Fort Worth City Council aims to beef up animal care and control
09/04/2014 5:36 PM
09/04/2014 5:38 PM
Animal care and control, and code compliance should be beefed up in next year’s budget, using money from the excess fund balance, City Council members said Thursday,.
Council members agreed at a budget workshop to add another code compliance supervisor and four code officers for a safe neighborhood team that will largely help with education and improving specific areas. They also plan to add two animal welfare support officers for the shelter and three more animal control officers dedicated to catching strays.
The total cost of the additions would be $960,300 for the first year and $712,512 the second year, most of which would come from the general fund.
Mayor Betsy Price supported the increases, but she cautioned council members about adding too many other projects to the budget. The council also discussed their wish lists for more police officers, a new police division in the far north, funding for transportation projects, a larger intergovernmental department and more diversity recruitment.
“We have been through several long years of lean times managing major budgets and all of a sudden because we are there doesn’t mean we can go adding a jillion different things without the ability to support it in next year’s,” Price said.
The city was already planning to use $1.9 million the from excess fund balance to bridge an initial shortfall in the budget, leaving $11.8 million in the excess fund balance. An additional $5.3 million of the excess fund balance has been earmarked to for longevity pay for firefighters, if the city and Fort Worth Professional Firefighters can negotiate terms in their contract, said Susan Alanis, assistant city manager.
Councilman Danny Scarth has also urged the council to find ways to enforce potential zoning restrictions on game rooms that would make the industry more transparent and easier to monitor. Game rooms — businesses that operate 8-liners — are largely unregulated.
Scarth wants the city to talk about using zoning ordinances to limit the industry, for example allowing them only in planned development areas and imposing distance restrictions from churches, schools, hospitals and other game room locations.
Brandon Bennett, director of code compliance, estimated he will need two senior enforcement officers to regulate the game rooms, at a first-year cost including equipment of $209,410.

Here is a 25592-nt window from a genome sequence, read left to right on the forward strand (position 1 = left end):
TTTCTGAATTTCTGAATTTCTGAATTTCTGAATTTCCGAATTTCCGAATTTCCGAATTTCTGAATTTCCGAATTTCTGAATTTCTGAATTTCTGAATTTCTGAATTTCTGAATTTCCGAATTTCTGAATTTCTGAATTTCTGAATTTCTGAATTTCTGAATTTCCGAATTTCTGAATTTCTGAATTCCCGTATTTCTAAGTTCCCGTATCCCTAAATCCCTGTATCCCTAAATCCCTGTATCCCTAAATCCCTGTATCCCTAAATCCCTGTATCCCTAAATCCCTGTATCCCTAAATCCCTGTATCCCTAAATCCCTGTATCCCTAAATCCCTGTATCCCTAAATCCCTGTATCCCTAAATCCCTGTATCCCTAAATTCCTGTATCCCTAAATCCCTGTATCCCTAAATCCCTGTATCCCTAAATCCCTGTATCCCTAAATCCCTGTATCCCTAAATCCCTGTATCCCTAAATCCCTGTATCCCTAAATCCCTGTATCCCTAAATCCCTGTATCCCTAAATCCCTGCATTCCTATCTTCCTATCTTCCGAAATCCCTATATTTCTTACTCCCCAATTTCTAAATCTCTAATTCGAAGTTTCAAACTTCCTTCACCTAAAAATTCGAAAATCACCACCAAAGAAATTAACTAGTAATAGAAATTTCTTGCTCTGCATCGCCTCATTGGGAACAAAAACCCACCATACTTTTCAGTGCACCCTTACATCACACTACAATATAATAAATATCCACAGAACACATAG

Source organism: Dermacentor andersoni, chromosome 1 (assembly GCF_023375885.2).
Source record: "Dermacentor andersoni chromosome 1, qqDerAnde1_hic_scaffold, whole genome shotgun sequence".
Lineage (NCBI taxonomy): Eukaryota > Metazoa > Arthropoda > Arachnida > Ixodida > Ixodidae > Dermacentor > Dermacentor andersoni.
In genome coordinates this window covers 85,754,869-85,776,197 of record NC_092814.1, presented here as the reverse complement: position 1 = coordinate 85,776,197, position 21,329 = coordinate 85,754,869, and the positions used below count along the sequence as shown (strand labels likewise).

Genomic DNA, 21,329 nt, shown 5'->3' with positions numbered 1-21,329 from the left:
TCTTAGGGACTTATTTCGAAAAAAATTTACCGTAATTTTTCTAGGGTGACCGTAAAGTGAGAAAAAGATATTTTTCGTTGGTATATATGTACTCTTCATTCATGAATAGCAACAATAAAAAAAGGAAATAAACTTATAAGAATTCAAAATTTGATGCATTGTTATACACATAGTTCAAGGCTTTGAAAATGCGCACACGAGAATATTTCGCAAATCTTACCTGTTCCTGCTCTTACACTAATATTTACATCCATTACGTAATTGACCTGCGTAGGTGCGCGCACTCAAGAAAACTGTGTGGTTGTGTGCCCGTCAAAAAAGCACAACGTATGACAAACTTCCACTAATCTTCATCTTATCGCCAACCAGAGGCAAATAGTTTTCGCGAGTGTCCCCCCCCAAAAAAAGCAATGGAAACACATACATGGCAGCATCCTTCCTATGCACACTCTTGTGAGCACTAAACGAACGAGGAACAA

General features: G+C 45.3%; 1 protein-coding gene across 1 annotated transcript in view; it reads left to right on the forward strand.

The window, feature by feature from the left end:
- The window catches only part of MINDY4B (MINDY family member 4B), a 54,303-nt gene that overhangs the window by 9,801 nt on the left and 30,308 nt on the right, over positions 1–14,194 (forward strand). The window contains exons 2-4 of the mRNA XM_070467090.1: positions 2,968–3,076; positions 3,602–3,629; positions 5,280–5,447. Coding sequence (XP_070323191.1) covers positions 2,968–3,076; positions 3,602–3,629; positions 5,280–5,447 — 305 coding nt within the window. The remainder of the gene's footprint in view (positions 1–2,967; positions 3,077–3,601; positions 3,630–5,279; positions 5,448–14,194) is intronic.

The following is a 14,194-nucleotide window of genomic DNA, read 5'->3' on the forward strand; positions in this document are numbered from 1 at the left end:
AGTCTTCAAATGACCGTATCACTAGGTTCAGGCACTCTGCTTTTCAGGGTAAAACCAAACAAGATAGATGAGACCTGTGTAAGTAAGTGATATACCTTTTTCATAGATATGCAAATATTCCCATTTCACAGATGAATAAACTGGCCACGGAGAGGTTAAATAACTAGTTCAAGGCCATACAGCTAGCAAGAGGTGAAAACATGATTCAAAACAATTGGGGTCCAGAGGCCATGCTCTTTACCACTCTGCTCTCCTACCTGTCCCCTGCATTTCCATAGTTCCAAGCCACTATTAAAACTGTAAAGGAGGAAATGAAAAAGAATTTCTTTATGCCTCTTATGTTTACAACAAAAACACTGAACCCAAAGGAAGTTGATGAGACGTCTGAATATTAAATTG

City Manager David Cooke said adding that to the budget would come later in the year. The council has not approved an ordinance regulating the game rooms.
“We don’t see it as a static unchangeable plan. We see it as something that will need to be amended,” Cooke said of the budget.
Councilman Jungus Jordan, echoed by council members Gyna Bivens, Dennis Shingleton, Sal Espino and Scarth, also expressed concerns about the way the city is handling a trust fund to pay for future retiree health care benefits.
Called the Other Post-Employment Benefits Strategy (OPEB), it would receive $14 million in the proposed budget. The trust was created to help the city cope with rising healthcare costs.
The city has been making payments to the trust annually since it started in 2009, accumulating a balance of $55.9 million. The trust is not scheduled to start paying out until 2029, said Alanis. In addition to the annual trust payments, current retiree health claims are also being paid from the general fund.
Jordan argues that the trust is forcing taxpayers to pay double for retired employee healthcare.
He and others want to free up that money, but Cooke urged the council to wait on that decision until after the next actuarial audit in January.
The proposed budget initially presented to the council in August also includes 5 percent across-the-board raises for general employees and adding five employees for planning and development for better customer service; five more positions for maintenance for parks and community services; and four positions in code compliance.
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